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Stewart Rosen was beyond anxious when he learned he had a tumor the size of a walnut by his right ear. The tumor was benign. But Stewart, an accountant by day and violinist by night, worried that removing the tumor, an acoustic neuroma, might affect his ability to play music.
"I'd never had any kind of surgery or hospitalization before," he says. And with the surgery he'd need to remove this tumor, Stewart knew that he'd lose hearing in his right ear. That wasn't all. "I was afraid a facial nerve might become paralyzed or my vision would be affected," he says.
Stewart noticed a change in his hearing in his right ear, and a friend had recommended he see an ENT (ear, nose and throat) specialist. That doctor detected a major difference in hearing between Stewart's ears and ordered an MRI to rule out a brain tumor. Unfortunately, the MRI pointed to an acoustic neuroma.
Acoustic neuromas are noncancerous, usually slow-growing tumors that develop on the main nerve leading from the inner ear to the brain. Branches of this nerve affect balance and hearing.
Stewart's doctor in the Minneapolis–St. Paul area suggested he talk to a specialist at Mayo Clinic. "It seemed like everyone knew about acoustic neuromas but hadn't treated one before," says Stewart, who lives in the Minneapolis suburb of Plymouth. "Fortunately, they all knew where to send me. Acoustic neuromas may be rare, but they're not rare at Mayo Clinic."
At Mayo Clinic's campus in Rochester, Minnesota, Stewart met with a neurosurgeon, Michael Link, M.D., and an otorhinolaryngologist, Colin Driscoll, M.D.
"They recommended a translabyrinthine craniotomy to preserve my facial muscle," Stewart says. "I felt comfortable with their recommendation because it was Mayo Clinic. I just know what Mayo stands for. It didn't occur to me to have surgery somewhere else."
"I felt comfortable with their recommendation because it was Mayo Clinic. I just know what Mayo stands for. It didn't occur to me to have surgery somewhere else." - Stewart Rosen
Much to Stewart's surprise, his Mayo Clinic doctors told him they'd had a cancellation and could perform his surgery the next day.
"I was so anxious that I just wanted to get it over with," he says.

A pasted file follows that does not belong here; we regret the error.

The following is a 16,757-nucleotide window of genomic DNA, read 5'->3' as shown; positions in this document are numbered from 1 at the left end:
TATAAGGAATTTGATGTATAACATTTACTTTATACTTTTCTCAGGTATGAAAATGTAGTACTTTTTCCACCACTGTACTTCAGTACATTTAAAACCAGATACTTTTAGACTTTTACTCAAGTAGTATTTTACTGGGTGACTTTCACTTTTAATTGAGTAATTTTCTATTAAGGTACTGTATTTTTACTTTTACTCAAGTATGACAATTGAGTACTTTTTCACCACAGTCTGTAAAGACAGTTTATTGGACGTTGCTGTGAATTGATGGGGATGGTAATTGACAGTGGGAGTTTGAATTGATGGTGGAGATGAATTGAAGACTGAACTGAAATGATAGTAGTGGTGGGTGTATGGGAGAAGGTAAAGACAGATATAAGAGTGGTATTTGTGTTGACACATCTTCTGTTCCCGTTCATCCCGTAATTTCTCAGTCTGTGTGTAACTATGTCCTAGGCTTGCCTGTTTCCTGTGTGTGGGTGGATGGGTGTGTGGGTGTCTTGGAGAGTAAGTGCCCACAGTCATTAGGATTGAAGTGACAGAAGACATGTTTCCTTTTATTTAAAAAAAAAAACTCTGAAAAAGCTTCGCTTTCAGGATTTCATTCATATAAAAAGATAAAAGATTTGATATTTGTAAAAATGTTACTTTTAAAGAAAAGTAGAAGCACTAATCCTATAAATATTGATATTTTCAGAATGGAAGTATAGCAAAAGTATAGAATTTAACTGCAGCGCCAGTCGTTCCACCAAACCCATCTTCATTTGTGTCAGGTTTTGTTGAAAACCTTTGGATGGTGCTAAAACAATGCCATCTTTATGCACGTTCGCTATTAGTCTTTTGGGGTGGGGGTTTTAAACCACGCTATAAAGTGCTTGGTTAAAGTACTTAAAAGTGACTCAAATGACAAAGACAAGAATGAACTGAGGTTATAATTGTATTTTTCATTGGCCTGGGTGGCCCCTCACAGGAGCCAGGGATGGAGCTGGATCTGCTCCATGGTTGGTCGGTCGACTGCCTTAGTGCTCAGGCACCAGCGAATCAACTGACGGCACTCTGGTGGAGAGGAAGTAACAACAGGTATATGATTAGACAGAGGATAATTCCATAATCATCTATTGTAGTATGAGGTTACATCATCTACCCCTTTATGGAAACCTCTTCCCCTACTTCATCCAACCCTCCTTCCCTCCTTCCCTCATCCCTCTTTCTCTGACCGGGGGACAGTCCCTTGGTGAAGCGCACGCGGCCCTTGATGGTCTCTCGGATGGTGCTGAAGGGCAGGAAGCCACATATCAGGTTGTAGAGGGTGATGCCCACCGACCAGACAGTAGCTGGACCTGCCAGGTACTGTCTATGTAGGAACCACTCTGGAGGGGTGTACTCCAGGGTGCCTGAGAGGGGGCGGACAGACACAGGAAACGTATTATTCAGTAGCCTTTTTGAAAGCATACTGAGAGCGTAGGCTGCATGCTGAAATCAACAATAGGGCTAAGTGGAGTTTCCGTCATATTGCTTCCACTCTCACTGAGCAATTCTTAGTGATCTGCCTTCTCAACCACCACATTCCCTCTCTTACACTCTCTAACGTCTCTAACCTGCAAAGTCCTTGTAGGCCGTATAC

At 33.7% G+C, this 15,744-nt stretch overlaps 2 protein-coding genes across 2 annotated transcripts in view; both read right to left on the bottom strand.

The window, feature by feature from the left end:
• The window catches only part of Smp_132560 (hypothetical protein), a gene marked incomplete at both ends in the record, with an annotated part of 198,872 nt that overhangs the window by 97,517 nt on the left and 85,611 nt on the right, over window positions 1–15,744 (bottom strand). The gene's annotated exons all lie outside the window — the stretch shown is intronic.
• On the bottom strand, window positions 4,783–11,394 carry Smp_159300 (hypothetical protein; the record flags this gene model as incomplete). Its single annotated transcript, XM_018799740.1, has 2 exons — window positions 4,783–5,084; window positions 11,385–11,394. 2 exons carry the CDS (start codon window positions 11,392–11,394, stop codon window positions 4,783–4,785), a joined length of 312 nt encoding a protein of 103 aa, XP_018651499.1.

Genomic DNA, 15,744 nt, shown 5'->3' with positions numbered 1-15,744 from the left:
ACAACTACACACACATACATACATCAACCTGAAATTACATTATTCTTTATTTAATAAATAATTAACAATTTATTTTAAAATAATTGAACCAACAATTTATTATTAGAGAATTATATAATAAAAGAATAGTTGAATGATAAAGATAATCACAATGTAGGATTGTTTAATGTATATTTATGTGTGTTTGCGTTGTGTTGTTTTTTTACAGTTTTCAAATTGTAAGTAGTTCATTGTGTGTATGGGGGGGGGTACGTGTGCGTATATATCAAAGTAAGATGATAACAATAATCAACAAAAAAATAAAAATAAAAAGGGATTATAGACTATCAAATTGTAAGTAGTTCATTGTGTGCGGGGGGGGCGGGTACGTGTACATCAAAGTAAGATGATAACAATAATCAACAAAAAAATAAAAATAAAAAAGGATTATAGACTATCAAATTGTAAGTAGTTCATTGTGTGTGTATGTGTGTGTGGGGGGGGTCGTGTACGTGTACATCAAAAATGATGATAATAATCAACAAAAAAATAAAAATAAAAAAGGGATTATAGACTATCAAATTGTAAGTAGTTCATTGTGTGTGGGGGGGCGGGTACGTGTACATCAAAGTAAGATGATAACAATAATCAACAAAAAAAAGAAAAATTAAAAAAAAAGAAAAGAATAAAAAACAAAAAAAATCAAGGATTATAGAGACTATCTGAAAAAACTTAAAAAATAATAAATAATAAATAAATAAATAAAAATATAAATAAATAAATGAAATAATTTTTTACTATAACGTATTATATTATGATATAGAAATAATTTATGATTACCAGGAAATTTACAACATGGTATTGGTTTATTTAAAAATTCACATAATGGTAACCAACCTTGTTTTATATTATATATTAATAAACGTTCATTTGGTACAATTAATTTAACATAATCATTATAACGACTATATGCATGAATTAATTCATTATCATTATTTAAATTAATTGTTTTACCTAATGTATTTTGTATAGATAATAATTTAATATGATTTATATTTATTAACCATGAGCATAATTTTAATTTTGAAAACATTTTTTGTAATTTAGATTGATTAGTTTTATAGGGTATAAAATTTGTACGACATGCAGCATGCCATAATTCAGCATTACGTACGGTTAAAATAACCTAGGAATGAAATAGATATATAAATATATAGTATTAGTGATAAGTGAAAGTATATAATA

The surgery lasted 11 hours. The surgeon made an incision behind Stewart's right ear, and removed bone and the tumor.
"The first thing I remember was hearing my wife say they got the whole tumor and that my facial nerve was OK," Stewart says. He spent several nights in the hospital and then returned home to recover.
Stewart says the recovery was easy, and he returned to work after five weeks. Six weeks later, he was back to rehearsals for the Minnetonka Symphony Orchestra.
"My brain had to be retrained to adjust to the change in hearing," he says. "At first, I couldn't always tell where sounds came from. Ultimately, I think my violin playing might have improved, because I have to pay more attention to sounds. That's a nice silver lining after a 25-year career in a volunteer symphony."
Stewart continues to be checked to make sure his acoustic neuroma doesn't recur – a very slight possibility. He recently returned to Mayo for a two-year MRI scan, which was clear.
"I recorded Beethoven sonatas after my surgery and gave my Mayo Clinic doctors a CD at that appointment," he says. "Everything at Mayo was amazing just like I thought it would be."
Stewart wants others with acoustic neuromas to know how treatable they are.
"If you are diagnosed and then read about them on the Internet, you might be really scared," he says. "Most of the stories seem to be extreme cases. I wish I'd found stories like mine. You can lead a pretty normal life with single-sided deafness. The worst part of my experience was the anxiety between diagnosis and surgery."
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